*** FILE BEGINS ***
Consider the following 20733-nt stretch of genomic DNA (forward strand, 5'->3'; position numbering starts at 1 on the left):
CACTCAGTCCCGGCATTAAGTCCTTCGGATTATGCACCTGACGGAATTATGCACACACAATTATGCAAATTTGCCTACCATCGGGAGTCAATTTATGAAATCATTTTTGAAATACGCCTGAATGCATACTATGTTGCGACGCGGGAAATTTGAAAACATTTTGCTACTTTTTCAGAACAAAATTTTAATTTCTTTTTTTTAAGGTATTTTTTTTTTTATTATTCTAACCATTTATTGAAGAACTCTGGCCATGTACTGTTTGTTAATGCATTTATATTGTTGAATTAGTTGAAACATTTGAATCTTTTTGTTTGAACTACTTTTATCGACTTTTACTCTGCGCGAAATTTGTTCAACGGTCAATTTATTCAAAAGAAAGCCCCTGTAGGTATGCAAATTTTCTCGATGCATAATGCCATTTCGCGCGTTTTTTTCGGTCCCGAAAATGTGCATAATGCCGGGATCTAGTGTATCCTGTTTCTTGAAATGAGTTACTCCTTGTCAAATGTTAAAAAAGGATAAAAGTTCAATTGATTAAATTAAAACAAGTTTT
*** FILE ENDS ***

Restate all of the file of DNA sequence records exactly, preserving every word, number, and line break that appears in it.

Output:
Consider the following 20733-nt stretch of genomic DNA (forward strand, 5'->3'; position numbering starts at 1 on the left):
CACTCAGTCCCGGCATTAAGTCCTTCGGATTATGCACCTGACGGAATTATGCACACACAATTATGCAAATTTGCCTACCATCGGGAGTCAATTTATGAAATCATTTTTGAAATACGCCTGAATGCATACTATGTTGCGACGCGGGAAATTTGAAAACATTTTGCTACTTTTTCAGAACAAAATTTTAATTTCTTTTTTTTAAGGTATTTTTTTTTTTATTATTCTAACCATTTATTGAAGAACTCTGGCCATGTACTGTTTGTTAATGCATTTATATTGTTGAATTAGTTGAAACATTTGAATCTTTTTGTTTGAACTACTTTTATCGACTTTTACTCTGCGCGAAATTTGTTCAACGGTCAATTTATTCAAAAGAAAGCCCCTGTAGGTATGCAAATTTTCTCGATGCATAATGCCATTTCGCGCGTTTTTTTCGGTCCCGAAAATGTGCATAATGCCGGGATCTAGTGTATCCTGTTTCTTGAAATGAGTTACTCCTTGTCAAATGTTAAAAAAGGATAAAAGTTCAATTGATTAAATTAAAACAAGTTTT